28 Absalom commanded his servants, “Be on the lookout! When Amnon is happy with wine and I tell you to strike Amnon down, then kill him! Don’t be afraid, because I myself am giving you the order. Be brave and strong men.” 29 So Absalom’s servants did to Amnon just what he had commanded. Then all the princes got up, jumped onto their mules, and fled.

Absalom finally would have revenge. But was it for Tamar only? Or did he also want a chance to be king someday? It was hard to say…

30 While they were on the way, the report came to David: “Absalom has killed all of the princes! Not one remains.” 31 The king got up, tore his garments, and lay on the ground. All his servants stood near him, their garments torn as well. 32 But Jonadab, the son of David’s brother Shimeah, said, “My master shouldn’t think that all the young princes have been killed—only Amnon is dead. This has been Absalom’s plan ever since the day Amnon raped his sister Tamar. I had nothing to do with it (he continued to be a deceitful jerk in this regard) 33 So don’t let this bother you, my master; don’t think that all the princes are dead, because only Amnon is dead.


One of the Enduring Understandings for this unit is “The past might not change, but histories change.” I think this was an interesting exercise in light of this text. I found that “changing” the history of this story was enlightening and helped to “give voice” to someone that biblical history chose to leave out. It seems that historians always write from their own lens, or own sense of truth, so considering the story through Tamar’s point of view was helpful for my own feminist lens, in particular. I was also able to see the story more clearly in its original context once I gave voice to the missing viewpoints. To that end, the Essential Question for this unit, “Is every history a narrative fiction?”, was helpful to consider in this exercise. Every history is, perhaps, a narrative fiction. Given the embedded theology, culture, and beliefs of the historian, the classification of fiction seems appropriate. Yet, in the fiction lie truths, not only for the events that took place in time, but for the writer of the historical account.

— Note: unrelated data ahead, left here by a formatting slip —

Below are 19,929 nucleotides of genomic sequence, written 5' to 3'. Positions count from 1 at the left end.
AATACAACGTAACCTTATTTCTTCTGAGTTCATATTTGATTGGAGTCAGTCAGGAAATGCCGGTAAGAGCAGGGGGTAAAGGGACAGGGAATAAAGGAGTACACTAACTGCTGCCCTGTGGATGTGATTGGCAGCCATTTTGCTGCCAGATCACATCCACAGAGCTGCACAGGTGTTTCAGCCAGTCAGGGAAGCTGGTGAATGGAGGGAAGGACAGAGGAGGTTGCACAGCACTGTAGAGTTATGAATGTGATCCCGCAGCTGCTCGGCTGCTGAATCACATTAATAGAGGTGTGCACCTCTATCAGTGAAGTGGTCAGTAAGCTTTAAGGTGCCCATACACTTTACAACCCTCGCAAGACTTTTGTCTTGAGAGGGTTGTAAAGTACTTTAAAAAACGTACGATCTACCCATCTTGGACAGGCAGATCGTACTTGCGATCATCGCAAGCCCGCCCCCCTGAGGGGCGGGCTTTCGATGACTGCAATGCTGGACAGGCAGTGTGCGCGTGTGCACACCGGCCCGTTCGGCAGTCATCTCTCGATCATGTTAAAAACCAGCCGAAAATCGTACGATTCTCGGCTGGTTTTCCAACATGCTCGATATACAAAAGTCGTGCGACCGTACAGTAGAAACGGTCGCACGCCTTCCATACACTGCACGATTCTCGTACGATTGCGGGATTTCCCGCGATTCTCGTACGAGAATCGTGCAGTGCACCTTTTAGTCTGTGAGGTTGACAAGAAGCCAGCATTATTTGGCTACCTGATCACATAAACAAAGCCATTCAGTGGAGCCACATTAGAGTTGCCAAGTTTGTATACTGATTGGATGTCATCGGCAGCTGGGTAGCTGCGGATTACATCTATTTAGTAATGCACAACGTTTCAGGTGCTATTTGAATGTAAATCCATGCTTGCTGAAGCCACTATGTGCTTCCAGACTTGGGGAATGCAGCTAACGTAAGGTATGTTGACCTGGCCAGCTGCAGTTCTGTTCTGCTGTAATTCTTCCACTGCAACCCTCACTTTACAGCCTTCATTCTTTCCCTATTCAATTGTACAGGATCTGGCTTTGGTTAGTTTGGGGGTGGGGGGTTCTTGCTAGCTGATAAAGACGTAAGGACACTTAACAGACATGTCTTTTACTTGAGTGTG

(Based on Stanley, Exercise 45:) Read Judges 19:1-21:25. In about 1000 words:

What would you say is the central message or theme of the story? What purposes would the story have served for the people who preserved it and told it in ancient Israel?

List, in detail, the plot elements that would seem strange or even offensive to most modern readers in your social context. How, in detail, might these narrative elements have been perceived by an ancient audience? How might these narrative elements have functioned for that audience and its society? (That is, what good might these strange and offensive elements have served for the original hearers?)

How does the story depict the leadership of Israel during this premonarchical period?

The central message of this story is…well…difficult to find in the midst of the chaos! The entirety of the story is so full of strange and offensive material (at least to this modern reader) that the social and political context of the text must be taken into consideration as accurately as possible when discerning the message.

The story begins with “In those days there was no king in Israel” (Judges 19:1), but we do not arrive at the central message until the very last verse. At the end of the whole narrative we finally hear the central theme in a sort of recapitulation of the first verse with the final conclusion now added: “In those days there was no king in Israel; each person did what they thought to be right” (Judges 21:25). In other words, in the absence of a king the people were chaotically following their own will rather than the will of YHWH. Reading the passage with this final conclusion in mind does help (somewhat) frame the offensive material in the rest of the story.